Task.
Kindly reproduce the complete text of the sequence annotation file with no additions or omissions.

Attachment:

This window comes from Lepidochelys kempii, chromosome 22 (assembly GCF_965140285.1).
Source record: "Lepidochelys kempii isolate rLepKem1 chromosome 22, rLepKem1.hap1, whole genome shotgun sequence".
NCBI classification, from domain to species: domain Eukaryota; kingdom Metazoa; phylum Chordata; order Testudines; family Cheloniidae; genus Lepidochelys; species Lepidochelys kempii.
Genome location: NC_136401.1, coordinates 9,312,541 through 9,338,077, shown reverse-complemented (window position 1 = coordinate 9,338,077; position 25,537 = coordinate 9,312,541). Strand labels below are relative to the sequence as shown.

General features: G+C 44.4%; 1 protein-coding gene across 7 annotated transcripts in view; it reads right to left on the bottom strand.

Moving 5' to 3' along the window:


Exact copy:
This window comes from Lepidochelys kempii, chromosome 22 (assembly GCF_965140285.1).
Source record: "Lepidochelys kempii isolate rLepKem1 chromosome 22, rLepKem1.hap1, whole genome shotgun sequence".
NCBI classification, from domain to species: domain Eukaryota; kingdom Metazoa; phylum Chordata; order Testudines; family Cheloniidae; genus Lepidochelys; species Lepidochelys kempii.
Genome location: NC_136401.1, coordinates 9,312,541 through 9,338,077, shown reverse-complemented (window position 1 = coordinate 9,338,077; position 25,537 = coordinate 9,312,541). Strand labels below are relative to the sequence as shown.

General features: G+C 44.4%; 1 protein-coding gene across 7 annotated transcripts in view; it reads right to left on the bottom strand.

Moving 5' to 3' along the window: